About half of Virginia's business leaders oppose lifting the moratorium on uranium mining, but "balanced, unbiased education" would increase confidence in the industry, according to a study.
The survey, commissioned by Gov. Bob McDonnell's interagency working group, was released Tuesday during a General Assembly session in which lawmakers will decide whether to end a 31-year-old state moratorium on uranium mining. The group released a report in November outlining a proposed regulatory scheme for uranium mining and milling.
Lawmakers in both chambers are drafting bills to establish licensing and regulatory requirements for a uranium mining and milling operation at Coles Hill near Chatham, where Virginia Uranium Inc. hopes to tap a 119 million-pound deposit worth an estimated $7 billion.
Supporters tout its potential economic benefits to the state and to Southside Virginia. Opponents say it could hurt regional economic development and pose environmental and health risks.
The research firm ORI of Herndon collected responses from 652 Virginia business representatives and seven regional and out-of-state site location consultants about allowing uranium mining in Pittsylvania County. The survey found no clear consensus among business leaders. About half - 50.3?percent - want the ban to remain, 39?percent favor lifting the moratorium, and 10.7?percent said they don't know.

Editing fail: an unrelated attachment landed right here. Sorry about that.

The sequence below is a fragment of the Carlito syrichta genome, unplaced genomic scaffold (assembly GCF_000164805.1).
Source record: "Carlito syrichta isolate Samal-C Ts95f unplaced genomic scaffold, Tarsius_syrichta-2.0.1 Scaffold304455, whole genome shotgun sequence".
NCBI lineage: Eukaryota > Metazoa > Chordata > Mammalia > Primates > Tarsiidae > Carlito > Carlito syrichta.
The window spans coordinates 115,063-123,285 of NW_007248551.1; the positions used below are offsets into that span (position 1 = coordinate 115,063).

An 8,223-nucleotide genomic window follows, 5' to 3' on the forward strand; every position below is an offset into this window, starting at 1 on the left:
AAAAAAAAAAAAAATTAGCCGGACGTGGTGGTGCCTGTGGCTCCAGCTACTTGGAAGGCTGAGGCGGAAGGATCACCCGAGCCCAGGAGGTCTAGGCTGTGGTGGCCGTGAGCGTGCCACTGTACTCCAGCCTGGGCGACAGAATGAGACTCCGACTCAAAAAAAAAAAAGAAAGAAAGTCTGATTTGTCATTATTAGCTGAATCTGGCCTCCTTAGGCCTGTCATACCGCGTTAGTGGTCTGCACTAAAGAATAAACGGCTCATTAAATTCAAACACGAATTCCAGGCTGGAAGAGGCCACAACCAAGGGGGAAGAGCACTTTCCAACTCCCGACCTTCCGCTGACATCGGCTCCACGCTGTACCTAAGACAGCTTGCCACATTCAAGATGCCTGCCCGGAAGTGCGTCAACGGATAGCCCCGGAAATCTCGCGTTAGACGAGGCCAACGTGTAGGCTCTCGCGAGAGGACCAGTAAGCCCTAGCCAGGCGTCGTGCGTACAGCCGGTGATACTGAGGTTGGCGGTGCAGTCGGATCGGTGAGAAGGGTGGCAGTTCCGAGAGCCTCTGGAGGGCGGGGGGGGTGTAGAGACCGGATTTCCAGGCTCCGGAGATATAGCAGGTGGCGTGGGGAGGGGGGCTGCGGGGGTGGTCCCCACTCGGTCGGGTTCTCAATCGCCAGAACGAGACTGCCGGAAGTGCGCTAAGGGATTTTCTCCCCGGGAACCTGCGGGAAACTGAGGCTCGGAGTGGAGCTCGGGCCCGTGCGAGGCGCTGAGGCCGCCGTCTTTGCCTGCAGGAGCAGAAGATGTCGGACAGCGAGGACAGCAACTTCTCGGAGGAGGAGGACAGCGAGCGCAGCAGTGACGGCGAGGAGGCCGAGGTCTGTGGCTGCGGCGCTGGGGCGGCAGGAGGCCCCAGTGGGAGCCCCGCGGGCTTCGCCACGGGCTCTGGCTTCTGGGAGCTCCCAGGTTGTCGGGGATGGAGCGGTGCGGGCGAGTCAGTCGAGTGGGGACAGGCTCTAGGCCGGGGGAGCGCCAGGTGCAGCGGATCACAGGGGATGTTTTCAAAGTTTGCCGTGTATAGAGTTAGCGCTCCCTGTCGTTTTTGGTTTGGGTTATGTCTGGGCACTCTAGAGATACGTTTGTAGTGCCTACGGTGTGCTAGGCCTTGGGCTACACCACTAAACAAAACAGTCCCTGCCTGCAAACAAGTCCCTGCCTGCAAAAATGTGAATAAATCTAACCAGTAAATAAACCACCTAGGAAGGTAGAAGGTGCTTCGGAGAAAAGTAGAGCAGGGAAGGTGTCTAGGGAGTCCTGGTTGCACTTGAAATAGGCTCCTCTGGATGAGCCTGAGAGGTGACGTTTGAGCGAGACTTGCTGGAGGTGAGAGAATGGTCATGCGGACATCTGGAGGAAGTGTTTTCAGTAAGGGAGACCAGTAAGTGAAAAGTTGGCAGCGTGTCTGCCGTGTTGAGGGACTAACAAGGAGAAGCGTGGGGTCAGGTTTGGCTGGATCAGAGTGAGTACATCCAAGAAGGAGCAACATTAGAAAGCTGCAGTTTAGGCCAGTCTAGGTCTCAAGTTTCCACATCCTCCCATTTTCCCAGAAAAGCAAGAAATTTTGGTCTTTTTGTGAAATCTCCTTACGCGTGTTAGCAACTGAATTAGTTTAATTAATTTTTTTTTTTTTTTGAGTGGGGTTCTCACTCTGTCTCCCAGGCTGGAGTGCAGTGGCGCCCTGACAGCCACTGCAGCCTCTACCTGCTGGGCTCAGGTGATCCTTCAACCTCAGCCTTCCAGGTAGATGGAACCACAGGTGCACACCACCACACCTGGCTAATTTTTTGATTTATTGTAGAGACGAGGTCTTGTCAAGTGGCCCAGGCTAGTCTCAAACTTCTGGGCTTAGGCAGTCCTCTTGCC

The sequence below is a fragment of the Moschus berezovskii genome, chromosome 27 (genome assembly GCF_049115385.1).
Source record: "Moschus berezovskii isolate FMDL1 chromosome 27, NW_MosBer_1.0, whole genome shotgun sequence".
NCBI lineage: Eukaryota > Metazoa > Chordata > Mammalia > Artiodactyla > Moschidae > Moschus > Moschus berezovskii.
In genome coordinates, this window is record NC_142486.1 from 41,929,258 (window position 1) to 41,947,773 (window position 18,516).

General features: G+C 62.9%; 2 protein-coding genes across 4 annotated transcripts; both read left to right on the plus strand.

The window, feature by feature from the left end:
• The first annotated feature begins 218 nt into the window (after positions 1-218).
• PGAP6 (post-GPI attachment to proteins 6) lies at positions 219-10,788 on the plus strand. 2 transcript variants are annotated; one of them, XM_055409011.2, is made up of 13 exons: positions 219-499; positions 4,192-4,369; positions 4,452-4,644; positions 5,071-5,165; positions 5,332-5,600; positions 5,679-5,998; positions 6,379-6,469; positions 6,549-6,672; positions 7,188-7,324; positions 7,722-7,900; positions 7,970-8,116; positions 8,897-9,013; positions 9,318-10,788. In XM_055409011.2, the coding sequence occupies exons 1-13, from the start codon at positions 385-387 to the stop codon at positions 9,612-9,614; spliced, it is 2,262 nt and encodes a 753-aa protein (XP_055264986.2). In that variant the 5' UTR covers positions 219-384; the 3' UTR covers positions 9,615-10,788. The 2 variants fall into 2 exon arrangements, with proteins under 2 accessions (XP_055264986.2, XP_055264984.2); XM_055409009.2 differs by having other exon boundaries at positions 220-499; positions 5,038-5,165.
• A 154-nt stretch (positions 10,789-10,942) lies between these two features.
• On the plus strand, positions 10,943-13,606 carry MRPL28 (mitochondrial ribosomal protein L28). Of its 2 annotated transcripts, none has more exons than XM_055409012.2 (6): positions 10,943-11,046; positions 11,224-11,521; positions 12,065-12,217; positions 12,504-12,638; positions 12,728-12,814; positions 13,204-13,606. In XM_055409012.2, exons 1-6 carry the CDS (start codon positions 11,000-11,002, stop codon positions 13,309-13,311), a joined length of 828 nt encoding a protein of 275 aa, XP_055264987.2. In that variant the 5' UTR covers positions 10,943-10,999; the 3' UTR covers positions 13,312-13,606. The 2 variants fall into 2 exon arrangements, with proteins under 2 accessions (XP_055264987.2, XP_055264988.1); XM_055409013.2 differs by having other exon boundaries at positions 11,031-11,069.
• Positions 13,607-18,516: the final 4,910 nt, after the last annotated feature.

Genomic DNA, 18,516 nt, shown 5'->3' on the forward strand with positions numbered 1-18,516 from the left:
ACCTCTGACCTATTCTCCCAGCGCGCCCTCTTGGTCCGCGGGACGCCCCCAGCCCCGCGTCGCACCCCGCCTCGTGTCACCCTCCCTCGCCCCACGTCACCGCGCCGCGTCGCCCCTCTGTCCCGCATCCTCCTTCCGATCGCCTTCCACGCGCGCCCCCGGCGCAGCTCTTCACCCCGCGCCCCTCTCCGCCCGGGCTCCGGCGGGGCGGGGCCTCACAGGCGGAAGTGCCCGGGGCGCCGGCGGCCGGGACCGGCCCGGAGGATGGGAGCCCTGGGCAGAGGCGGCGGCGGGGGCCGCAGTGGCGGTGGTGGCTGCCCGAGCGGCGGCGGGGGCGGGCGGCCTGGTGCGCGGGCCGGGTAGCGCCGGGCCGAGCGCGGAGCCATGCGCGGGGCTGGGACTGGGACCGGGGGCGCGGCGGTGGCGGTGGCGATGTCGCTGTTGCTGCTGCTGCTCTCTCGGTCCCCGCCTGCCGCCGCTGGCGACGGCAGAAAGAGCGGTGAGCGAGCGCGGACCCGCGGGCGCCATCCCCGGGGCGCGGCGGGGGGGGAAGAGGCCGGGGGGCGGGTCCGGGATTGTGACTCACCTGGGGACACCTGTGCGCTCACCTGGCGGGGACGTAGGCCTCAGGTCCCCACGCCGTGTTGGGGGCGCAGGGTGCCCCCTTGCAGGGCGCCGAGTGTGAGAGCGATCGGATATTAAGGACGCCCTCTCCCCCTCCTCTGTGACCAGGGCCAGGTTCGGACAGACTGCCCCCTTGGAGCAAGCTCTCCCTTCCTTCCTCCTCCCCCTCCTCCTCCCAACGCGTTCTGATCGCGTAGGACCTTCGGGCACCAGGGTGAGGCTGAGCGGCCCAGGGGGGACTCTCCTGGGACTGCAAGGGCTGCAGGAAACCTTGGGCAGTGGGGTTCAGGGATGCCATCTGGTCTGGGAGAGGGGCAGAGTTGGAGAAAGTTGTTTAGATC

Only about 60 percent were aware of the Pittsylvania deposit and the state's evaluation of uranium mining and milling. The survey also indicated that business leaders had little understanding of the technology and processes that would be used to extract uranium.
McDonnell will review the report before deciding on a recommendation.
— Local business leaders were primarily concerned about public water supplies and agriculture.
— Responses were mixed on mining's impact on local economic growth, with most concluding that it would have a negative effect on business revenue rather than positive.
Patrick Wales, project manager for Virginia Uranium, said the survey's conclusion on the "level of awareness" about uranium mining is understandable. Full-scale uranium mining has never occurred on the East Coast.
"That's to be expected with any new industry and that's why as we move forward it will be important to specifically address people's concerns and assure them of our commitment to safety and protecting the environment," he said in a statement.
Wales also noted that most business leaders did not view uranium mining as a "stigma."
Andrew Lester of the Roanoke River Basin Authority, which opposes uranium mining, said the report appears to downplay concerns raised by a National Academy of Sciences study by "suggesting that those who are concerned must not be educated enough on this issue."
The NAS study concluded Virginia would have to overcome "steep hurdles" to ensure that uranium mining and processing could be conducted safely. It did not offer a recommendation on the moratorium.